Newspaper article The Evening Standard (London, England)

Movie Magic from a First Time Film-Maker; the Only British Winner at the Berlin Festival Was a Debut Director from Reading, with a Film about Romania. If You Don't Do Gangster Movies You Have to Go Abroad, He Says

Newspaper article The Evening Standard (London, England)

Movie Magic from a First Time Film-Maker; the Only British Winner at the Berlin Festival Was a Debut Director from Reading, with a Film about Romania. If You Don't Do Gangster Movies You Have to Go Abroad, He Says

Article excerpt

Byline: NICK RODDICK

AS THE film industry keeps its fingers crossed for this weekend's Oscars, an unknown 35-year-old from Reading has brought Britain its first major prize of the year: a Silver Bear at the Berlin International Film Festival. The film is called Katalin Varga, an intense, brooding, almost surreal revenge drama set in Romania that couldn't be less like a Britflick if it tried.

Peter Strickland certainly appears very British -- a serious, mildly selfdeprecating man with a receding hairline -- but the first-time film-maker lives and works in central Europe and hates contemporary British cinema.

His idol is American maverick David Lynch and he loves Eraserhead. "I was writing scripts for years after seeing it," he says. "All my friends said, 'Oh, you're ripping off Eraserhead again!' But I want to annoy people, confuse them, confound them. The films I love make me angry." Katalin Varga's title character -- wonderfully played by stage actress Hilda Peter -- is certainly angry: thrown out of her village when her husband discovers their 10-year-old son is not his but the result of a rape, she sets out to track down and eliminate those responsible, bemused son in tow, travelling by horsedrawn wagon but carrying a mobile phone, which is not unusual in Romania.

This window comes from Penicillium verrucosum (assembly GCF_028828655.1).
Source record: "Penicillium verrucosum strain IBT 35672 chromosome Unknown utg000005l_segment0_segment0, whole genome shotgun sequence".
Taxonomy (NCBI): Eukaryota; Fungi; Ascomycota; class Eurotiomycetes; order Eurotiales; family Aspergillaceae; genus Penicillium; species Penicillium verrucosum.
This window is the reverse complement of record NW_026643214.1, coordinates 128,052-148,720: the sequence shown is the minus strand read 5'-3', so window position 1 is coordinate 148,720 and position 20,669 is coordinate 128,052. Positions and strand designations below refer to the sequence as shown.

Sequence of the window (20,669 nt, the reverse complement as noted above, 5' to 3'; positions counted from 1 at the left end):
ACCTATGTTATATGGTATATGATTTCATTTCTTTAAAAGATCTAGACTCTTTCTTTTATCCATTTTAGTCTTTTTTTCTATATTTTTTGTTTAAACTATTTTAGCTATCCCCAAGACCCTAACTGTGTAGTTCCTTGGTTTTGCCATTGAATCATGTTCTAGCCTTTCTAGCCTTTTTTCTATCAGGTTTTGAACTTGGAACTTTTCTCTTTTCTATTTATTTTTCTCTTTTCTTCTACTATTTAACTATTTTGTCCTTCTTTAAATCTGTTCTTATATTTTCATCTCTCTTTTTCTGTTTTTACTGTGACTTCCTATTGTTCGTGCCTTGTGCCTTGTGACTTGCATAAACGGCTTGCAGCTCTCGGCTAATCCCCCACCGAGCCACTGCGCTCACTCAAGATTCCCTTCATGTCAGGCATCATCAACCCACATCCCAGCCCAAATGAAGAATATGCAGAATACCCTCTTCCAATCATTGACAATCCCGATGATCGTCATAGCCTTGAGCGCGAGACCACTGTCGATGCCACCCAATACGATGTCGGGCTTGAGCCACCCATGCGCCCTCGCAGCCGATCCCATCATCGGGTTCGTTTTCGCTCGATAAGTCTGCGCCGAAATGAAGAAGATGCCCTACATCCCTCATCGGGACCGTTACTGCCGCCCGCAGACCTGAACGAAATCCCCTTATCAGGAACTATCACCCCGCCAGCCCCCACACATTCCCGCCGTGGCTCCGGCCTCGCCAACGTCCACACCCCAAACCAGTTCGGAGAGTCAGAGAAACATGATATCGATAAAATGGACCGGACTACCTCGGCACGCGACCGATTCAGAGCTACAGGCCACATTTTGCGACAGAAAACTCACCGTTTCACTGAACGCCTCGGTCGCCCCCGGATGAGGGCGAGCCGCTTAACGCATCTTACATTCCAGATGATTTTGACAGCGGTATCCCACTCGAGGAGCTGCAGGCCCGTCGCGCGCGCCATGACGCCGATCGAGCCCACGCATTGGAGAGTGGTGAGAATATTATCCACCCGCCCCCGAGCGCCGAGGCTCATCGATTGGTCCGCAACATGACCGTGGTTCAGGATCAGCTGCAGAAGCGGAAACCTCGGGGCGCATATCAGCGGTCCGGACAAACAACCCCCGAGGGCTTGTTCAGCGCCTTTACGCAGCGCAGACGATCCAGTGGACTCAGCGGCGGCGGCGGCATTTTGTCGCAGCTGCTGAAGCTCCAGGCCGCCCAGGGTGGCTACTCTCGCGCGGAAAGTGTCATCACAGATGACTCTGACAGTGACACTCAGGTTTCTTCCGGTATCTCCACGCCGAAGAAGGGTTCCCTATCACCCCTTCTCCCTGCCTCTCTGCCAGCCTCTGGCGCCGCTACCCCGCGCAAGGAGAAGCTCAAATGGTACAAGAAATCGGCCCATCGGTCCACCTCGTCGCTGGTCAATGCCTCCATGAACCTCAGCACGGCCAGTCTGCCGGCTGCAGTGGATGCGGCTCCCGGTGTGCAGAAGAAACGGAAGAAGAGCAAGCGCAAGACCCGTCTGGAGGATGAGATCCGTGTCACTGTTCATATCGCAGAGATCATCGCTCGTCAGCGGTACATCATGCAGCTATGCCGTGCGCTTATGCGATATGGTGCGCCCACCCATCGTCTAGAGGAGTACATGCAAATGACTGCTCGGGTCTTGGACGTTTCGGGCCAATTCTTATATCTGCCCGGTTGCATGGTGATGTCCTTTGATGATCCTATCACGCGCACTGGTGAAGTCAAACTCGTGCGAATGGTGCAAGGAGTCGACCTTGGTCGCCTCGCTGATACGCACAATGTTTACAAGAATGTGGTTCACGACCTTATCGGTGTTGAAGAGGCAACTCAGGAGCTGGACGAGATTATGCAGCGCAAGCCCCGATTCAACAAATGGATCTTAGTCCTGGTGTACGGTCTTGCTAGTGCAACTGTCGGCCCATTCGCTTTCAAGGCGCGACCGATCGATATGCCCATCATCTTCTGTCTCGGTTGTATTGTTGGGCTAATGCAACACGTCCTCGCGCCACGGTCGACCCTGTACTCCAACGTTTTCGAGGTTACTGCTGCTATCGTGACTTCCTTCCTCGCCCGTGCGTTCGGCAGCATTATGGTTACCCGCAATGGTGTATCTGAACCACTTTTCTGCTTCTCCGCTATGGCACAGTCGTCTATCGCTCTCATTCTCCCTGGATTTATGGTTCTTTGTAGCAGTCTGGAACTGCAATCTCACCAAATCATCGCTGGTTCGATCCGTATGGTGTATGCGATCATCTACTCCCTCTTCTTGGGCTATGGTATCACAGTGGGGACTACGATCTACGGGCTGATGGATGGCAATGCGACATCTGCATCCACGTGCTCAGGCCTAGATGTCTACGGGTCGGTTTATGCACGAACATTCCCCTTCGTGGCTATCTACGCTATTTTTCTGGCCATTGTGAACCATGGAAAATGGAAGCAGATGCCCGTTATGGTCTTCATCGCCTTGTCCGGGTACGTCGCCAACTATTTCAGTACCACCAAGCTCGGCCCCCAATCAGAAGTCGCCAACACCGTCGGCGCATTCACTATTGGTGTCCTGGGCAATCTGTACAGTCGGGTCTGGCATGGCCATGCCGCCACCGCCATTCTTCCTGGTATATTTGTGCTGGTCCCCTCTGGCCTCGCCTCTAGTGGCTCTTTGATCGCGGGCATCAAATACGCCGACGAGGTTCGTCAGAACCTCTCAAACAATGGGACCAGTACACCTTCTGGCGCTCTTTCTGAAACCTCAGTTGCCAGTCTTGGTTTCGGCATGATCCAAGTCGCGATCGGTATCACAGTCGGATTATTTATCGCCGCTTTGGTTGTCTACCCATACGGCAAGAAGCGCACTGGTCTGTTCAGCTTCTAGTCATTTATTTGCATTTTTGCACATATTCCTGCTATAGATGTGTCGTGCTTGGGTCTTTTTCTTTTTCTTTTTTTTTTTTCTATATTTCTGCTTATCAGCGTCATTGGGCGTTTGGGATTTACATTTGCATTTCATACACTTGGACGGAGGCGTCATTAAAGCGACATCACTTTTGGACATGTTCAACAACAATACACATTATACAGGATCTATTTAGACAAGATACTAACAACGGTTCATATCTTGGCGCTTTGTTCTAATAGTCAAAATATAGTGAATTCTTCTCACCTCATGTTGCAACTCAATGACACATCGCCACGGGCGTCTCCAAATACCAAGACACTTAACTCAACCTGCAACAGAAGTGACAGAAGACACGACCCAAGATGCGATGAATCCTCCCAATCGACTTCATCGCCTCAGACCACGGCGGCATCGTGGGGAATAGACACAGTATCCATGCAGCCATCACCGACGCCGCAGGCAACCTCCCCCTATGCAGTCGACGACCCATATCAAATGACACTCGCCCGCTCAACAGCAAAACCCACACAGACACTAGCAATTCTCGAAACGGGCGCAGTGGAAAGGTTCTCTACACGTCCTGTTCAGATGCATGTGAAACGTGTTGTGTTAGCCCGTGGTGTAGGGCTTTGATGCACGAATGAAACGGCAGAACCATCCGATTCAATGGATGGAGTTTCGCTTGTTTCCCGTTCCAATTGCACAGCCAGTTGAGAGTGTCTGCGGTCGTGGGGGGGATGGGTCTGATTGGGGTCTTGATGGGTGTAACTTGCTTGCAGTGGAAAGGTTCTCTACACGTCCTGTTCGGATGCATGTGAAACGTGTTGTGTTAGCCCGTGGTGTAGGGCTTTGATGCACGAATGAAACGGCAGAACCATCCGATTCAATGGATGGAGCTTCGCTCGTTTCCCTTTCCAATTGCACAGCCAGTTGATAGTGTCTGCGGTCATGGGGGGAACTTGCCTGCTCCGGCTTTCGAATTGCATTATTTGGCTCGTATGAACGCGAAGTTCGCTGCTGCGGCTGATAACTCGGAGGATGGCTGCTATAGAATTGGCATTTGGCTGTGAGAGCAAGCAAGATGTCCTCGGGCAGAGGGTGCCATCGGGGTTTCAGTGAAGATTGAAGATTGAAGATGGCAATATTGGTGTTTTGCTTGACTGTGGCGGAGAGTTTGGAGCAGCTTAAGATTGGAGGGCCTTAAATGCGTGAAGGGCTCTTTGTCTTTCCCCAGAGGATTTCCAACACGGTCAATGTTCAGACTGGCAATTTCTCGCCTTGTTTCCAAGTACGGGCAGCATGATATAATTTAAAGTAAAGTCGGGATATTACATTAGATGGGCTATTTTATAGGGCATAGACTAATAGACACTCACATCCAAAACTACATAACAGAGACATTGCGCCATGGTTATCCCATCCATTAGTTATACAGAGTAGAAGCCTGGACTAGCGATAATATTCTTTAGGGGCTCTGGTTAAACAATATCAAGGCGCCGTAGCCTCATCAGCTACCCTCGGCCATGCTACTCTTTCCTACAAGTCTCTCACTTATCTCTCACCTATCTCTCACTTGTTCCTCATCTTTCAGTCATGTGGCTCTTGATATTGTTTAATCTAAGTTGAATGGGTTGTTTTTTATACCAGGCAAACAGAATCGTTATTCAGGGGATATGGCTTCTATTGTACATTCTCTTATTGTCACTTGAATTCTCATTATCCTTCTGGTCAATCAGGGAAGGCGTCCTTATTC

That's it, really. But the telling of the story is mesmerising.

So how did he develop such a European sensibility? "I just lost interest in British cinema," he says. "The last great director was Nicolas Roeg. Peter Greenaway went too digital for me.

Derek Jarman died. I can't stand it really: gangster films, social realism... I want something larger than life, like Powell and Pressburger used to make.

When you see something on the big screen, you want amplification." Amplification must have been off the menu this time last year. After spending [currency]20,000 on shooting, he ran out of money. "I actually stopped the film for eight months. I moved back to Reading with my mother and tried to get a job. …

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